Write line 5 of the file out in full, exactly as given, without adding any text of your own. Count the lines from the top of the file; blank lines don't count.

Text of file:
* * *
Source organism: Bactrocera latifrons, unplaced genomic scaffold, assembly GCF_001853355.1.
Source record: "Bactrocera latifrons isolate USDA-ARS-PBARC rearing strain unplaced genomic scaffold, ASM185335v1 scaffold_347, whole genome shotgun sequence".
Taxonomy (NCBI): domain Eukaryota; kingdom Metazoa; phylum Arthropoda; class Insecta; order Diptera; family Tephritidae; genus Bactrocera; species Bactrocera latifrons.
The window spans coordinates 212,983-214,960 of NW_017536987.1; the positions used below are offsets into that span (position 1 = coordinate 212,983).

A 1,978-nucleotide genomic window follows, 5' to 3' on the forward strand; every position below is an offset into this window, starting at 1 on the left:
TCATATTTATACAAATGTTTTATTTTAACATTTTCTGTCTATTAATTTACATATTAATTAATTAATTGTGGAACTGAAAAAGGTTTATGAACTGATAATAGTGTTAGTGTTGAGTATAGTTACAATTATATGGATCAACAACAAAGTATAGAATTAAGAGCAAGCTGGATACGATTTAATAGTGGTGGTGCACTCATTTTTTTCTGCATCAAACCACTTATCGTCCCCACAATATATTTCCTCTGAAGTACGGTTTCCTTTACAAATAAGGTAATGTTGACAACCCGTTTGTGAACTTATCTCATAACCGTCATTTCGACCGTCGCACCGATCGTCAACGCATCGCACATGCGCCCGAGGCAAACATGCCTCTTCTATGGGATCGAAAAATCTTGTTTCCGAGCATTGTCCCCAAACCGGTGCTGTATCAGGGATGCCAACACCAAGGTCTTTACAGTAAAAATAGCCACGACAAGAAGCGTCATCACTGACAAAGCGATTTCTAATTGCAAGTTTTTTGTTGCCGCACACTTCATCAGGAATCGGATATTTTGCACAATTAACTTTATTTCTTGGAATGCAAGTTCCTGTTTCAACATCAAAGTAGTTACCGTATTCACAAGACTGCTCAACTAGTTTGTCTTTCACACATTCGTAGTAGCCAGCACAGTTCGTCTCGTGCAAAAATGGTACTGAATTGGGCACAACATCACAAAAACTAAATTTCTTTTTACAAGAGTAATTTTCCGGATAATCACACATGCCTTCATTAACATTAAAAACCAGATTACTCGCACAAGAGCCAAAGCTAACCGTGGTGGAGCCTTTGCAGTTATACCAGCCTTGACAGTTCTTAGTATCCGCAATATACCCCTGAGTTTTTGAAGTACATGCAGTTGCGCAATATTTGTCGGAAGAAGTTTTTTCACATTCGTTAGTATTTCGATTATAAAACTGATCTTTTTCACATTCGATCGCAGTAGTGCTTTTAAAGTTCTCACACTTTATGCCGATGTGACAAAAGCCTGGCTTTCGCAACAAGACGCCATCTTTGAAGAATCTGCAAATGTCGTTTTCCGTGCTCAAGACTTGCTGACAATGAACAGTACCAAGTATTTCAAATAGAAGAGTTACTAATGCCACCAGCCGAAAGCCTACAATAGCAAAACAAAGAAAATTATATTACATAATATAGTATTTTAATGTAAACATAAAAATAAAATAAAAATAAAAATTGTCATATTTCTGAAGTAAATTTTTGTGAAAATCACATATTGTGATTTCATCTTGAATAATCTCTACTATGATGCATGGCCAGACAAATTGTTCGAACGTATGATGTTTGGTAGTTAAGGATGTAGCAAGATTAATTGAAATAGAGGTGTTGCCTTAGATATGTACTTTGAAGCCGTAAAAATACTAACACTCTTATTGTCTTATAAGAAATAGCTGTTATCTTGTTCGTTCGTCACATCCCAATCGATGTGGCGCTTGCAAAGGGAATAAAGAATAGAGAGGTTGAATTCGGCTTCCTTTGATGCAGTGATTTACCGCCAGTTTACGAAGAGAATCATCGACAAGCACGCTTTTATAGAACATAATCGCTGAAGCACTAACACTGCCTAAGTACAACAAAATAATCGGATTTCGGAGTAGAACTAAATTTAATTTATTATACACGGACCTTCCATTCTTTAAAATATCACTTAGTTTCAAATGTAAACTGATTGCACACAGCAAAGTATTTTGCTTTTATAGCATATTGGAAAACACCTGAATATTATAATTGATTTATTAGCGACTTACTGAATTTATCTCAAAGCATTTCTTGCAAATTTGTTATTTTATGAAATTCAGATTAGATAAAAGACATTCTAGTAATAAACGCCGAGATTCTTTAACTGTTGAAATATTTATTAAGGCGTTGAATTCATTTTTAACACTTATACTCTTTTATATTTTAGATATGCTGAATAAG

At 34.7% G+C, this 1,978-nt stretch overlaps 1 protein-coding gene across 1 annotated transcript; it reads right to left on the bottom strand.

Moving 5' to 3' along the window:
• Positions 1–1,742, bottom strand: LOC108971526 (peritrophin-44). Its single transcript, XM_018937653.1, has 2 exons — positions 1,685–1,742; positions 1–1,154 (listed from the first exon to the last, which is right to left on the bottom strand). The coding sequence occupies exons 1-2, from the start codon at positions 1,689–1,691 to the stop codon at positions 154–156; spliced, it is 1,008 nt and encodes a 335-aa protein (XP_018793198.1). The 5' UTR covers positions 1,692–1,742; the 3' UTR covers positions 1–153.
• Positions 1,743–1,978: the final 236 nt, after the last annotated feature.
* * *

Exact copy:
A 1,978-nucleotide genomic window follows, 5' to 3' on the forward strand; every position below is an offset into this window, starting at 1 on the left: